Top of the Pops

Album Review of Top of the Pops by Art Brut.

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Top of the Pops

Art Brut

Top of the Pops by Art Brut

Release Date: Apr 16, 2013
Record label: The End
Genre(s): Pop/Rock, Alternative/Indie Rock, Indie Rock

71 Music Critic Score
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Top of the Pops - Very Good, Based on 5 Critics

AllMusic - 80
Based on rating 8/10

Art Brut were four albums into their career when Top of the Pops was compiled, but they had enough memorable songs to fill out a respectable selection of their definitive songs as well as rarities and B-sides. While it would be tempting to include entirety of Bang Bang Rock & Roll, the collection does an admirable job of paring that album down to just its brightest highlights, including the song that started it all, "Formed a Band," and "Emily Kane," which is still one of the most unique and yet universal songs about the one who got away. These tracks set the tone for the bolder, brassier sound of It's a Bit Complicated, which found Eddie Argos expanding his songwriting on the brilliantly self-loathing ode to arrested development, "Nag Nag Nag Nag," and the brilliantly celebratory ode to arrested development, "DC Comics and Chocolate Milkshakes.

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Consequence of Sound - 72
Based on rating B

On “We Make Pop Music”, one of two unreleased tracks on the best-of and more compilation from meta-pop act Art Brut, Eddie Argos shout-sings the chorus: “we make pop music/ guitar based pop music/ for people who don’t like people. ” The band started out exhilarated by the mere fact of having “formed a band,” and that wide-eyed, self-deprecating, unabashed love of rock and its power to make shitty life better soaks through every inch of Top of The Pops, like a spilled whiskey and coke on the latest issue of The Flash. The expansive compilation acts as an Art Brut manifesto, the first disc picking out a handful of songs from each of the band’s four LPs, and the second comprised of B-sides, alternate takes, and covers “rescued” from the band’s “vault.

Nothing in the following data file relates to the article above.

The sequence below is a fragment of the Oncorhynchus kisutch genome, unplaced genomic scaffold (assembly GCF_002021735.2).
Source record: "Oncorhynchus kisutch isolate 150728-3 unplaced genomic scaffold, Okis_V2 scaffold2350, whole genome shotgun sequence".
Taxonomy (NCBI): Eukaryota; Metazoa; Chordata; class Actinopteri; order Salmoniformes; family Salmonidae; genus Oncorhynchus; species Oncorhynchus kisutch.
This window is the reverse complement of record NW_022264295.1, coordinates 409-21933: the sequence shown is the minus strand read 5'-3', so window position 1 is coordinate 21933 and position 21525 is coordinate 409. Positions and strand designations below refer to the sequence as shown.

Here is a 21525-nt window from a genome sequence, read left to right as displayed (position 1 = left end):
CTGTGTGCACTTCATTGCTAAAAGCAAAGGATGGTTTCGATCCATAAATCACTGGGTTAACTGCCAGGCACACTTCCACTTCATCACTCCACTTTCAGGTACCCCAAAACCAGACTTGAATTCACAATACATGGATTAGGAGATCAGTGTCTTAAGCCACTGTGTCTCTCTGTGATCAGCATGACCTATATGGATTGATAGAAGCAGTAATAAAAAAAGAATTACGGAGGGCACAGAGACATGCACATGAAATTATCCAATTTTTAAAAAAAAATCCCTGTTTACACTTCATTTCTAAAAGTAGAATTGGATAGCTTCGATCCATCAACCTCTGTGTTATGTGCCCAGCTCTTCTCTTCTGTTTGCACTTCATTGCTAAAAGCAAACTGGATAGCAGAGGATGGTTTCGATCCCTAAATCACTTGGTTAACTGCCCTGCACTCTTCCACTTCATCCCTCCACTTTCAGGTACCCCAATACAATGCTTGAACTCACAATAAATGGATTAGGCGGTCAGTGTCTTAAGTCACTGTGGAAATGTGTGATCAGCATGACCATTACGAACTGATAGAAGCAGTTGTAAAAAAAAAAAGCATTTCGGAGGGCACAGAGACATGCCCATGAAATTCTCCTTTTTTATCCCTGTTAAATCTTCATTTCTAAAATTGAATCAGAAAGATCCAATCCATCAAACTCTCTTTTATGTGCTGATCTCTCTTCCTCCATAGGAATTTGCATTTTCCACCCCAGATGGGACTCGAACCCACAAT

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PopMatters - 70
Based on rating 7/10

Art Brut’s avowed goal of making it to the Top of the Pops has always been thoroughly tongue-in-cheek (art brut is, after all, French for “outsider art”). It’s not that the group doesn’t have an abiding love for mega-hit bands who captured the public’s ear from the Beatles to Guns N’ Roses, because theirs is a love of “pop music” that reaches to the bone. The thing about Art Brut though is that they’re, if not quite a cult band, certainly a group whose appeal is inherently self-selective.

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Pitchfork - 60
Based on rating 6.0/10

These days, most people only pay attention to the British Top 40 when it's been hijacked by dullards trying to prove a point-- last week it was the battlefield for a protest at the late Prime Minister Margaret Thatcher's increasingly rose-tinted legacy. Yet it still contains a certain romantic allure among those who never stood a chance of getting in it. Art Brut's new greatest hits collection Top of the Pops (a two-disc set featuring a CD of B-sides and demos) is named after the defunct BBC TV rundown of the nation's favourite songs, an obsession of their ever-enthusiastic frontman Eddie Argos on which they never appeared.

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The Line of Best Fit
Their review was positive

Ready, Art Brut? Well, most of us weren’t. On releasing their debut single now ten years ago nobody quite knew what to do with them, initially throwing them in with the NME-championed New Cross Scene comprising Bloc Party and assorted artrock and scrappy indie bands of little future repute. Thing was, ‘Formed A Band’ didn’t fit in with any prevailing post-Strokes/Franz/Libertines trends, taking self-publicising to new heights of knowing irony thanks to the singular ambition and knowing declamatory style – “yes, this is my singing voice” – of Eddie Argos.

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